New clients universally don't recognize their unique, often powerful gifts. Their perception is that 'gifts' or talents are something they must work very hard to develop over the years, not merely something that comes naturally from within them.
Stuart is a great example. He is articulate, impeccably dressed, and brilliant. Like many of my clients, Stuart hired me to help him fine tune skills that he already possessed.
Highly-positioned and well-regarded in his organization, we soon discovered that he was simply no longer engaged in his work. He was not happy.
With this emotional state, it didn't matter how much fine tuning we did; Stuart could not execute at the level he desired. He had entered a slow-moving, downward spiral.
Our work took on a new focus. Our new charge: for Stuart to either discover a way to find meaning in the work he was doing, or to find something brand new for him to master.
Immediately upon meeting Stuart and visiting his office, I could sense his richness of style. His associates' offices were stacked high with papers, open books, and empty coffee cups.
Stuart's office displayed works of art from his world travel, placed thoughtfully in a manner to expose their significance, not detracting from one another. Stuart's eyes lit up when talking about each expertly-displayed piece. It was as if each one touched a part of his soul.
To no surprise, a visit to Stuart's home told the same story. Stuart had a true gift for recognizing quality, color and design and for blending them together luminously. His home felt like an inviting, nonthreatening art gallery. It was warm, stunning and each room drew you in.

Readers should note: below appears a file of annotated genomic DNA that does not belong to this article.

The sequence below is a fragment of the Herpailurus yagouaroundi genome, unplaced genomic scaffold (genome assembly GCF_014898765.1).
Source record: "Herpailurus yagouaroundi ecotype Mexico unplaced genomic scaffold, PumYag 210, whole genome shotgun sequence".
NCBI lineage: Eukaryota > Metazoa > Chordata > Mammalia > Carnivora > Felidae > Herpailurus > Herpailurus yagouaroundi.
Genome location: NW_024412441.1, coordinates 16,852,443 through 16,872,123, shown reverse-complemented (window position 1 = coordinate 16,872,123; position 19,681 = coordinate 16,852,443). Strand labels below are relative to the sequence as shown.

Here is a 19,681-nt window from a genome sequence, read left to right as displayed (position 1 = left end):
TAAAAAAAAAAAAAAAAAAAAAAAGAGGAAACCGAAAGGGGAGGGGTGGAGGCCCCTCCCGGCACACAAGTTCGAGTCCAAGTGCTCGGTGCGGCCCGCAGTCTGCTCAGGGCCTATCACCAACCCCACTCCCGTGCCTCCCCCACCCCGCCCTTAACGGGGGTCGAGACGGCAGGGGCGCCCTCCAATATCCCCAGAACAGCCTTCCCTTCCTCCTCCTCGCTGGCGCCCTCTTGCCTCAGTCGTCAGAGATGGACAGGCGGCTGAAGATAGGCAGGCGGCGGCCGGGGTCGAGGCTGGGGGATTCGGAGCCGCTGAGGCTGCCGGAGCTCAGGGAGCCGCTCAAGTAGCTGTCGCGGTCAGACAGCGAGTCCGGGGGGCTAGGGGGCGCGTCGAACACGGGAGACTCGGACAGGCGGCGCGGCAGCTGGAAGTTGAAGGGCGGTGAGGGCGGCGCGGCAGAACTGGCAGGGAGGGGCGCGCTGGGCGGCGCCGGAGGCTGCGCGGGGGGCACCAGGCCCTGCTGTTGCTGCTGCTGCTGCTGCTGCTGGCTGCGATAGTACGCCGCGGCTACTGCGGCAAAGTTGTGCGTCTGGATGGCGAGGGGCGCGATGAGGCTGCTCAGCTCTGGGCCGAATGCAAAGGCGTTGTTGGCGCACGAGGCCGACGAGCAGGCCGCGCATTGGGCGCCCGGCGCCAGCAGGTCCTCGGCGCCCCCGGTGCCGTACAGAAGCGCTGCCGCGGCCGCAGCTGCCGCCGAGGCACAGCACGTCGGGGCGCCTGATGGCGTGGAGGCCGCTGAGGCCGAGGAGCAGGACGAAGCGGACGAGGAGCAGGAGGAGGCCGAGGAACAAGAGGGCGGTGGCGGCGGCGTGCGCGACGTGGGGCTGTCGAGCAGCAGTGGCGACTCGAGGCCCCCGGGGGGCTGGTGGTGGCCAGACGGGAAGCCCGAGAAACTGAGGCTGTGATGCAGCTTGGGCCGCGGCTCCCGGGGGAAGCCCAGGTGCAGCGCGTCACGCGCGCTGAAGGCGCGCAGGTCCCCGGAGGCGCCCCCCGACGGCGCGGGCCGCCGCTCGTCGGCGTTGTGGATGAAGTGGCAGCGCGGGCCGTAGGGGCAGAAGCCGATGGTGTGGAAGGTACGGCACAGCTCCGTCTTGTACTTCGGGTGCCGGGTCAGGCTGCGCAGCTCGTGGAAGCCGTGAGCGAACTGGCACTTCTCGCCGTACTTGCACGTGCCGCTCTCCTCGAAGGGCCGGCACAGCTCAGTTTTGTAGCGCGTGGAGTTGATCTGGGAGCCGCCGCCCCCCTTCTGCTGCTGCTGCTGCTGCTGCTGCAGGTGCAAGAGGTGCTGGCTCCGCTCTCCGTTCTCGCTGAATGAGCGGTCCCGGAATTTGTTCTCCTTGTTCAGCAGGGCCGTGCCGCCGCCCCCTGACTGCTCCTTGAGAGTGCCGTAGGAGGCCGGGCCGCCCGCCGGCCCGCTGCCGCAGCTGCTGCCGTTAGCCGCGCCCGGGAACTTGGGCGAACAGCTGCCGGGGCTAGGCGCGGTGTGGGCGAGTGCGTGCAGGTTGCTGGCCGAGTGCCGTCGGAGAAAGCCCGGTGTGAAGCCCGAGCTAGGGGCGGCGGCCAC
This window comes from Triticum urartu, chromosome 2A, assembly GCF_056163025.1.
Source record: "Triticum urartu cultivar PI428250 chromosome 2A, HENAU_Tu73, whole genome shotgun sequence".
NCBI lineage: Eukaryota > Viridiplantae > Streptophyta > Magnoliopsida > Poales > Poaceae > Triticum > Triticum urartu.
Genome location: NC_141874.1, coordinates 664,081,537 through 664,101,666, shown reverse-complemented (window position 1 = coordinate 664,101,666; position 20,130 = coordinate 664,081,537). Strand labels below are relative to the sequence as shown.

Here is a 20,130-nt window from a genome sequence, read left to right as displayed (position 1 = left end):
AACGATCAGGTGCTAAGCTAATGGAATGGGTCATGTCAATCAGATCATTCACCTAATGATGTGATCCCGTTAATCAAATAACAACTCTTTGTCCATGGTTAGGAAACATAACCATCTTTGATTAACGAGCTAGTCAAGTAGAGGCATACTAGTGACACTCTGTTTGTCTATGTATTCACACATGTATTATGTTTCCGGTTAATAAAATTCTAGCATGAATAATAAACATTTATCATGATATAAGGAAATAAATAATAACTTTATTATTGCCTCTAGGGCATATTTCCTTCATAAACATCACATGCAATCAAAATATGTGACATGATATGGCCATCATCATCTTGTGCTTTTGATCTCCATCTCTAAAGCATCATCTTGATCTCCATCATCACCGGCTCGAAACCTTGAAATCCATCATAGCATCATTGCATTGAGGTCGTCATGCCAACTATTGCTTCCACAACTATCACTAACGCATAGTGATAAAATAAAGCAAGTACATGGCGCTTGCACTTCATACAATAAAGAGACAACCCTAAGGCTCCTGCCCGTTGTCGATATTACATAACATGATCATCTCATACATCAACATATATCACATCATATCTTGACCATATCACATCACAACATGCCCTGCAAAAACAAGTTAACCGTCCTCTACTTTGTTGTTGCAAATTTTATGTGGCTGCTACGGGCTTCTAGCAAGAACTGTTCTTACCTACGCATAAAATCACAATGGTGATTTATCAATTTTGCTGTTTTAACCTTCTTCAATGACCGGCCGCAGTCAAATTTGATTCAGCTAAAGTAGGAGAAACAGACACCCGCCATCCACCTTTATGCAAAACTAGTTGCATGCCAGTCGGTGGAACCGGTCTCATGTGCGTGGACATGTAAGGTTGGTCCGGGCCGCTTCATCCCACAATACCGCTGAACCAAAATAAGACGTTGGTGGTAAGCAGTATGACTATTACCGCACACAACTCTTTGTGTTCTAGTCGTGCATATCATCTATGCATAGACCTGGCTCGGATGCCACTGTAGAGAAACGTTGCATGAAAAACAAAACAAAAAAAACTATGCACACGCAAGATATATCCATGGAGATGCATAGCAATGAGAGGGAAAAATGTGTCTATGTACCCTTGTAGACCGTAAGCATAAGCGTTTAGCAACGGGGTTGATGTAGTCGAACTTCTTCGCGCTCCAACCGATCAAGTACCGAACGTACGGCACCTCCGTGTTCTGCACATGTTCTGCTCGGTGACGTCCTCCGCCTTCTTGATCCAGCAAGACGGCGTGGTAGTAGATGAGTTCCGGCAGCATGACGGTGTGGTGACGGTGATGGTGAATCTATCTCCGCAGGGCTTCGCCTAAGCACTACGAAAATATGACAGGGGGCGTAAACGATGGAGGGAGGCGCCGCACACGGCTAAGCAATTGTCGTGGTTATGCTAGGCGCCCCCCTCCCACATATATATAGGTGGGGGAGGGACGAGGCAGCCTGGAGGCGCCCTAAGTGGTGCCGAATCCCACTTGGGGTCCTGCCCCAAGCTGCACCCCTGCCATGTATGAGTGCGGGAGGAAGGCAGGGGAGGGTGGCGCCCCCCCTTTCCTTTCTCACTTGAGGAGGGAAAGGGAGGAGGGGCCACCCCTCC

We began exploring this 'gift' of style and design that Stuart took for granted. In time, he realized how unique this gift was and how it was in no way reflected in the profession he'd selected.
Stuart now owns a highly successful interior design firm who specializes in putting unique pieces from around the world together in a manner no one else would consider.
In recognizing his 'gift' of style and design (along with love of adventure and travel) he is living a truly meaningful life.
So now it's your turn. What 'gift' comes naturally to you that you are taking for granted? What do others compliment you on that you shrug off as being too easy?
Other talents I see in clients that they don't see in themselves are gifts of: intuition, seeing the bigger picture, artful communication, skilled negotiation, compassion, writing, seeing through the rubish to the real problem, simplifying solutions, and helping others recognize their worth.
Could it be that the gift or gifts are you take for granted are true calling? What rich experience will you create for yourself by taking time this week to reflect on your unique, powerful and natural gifts?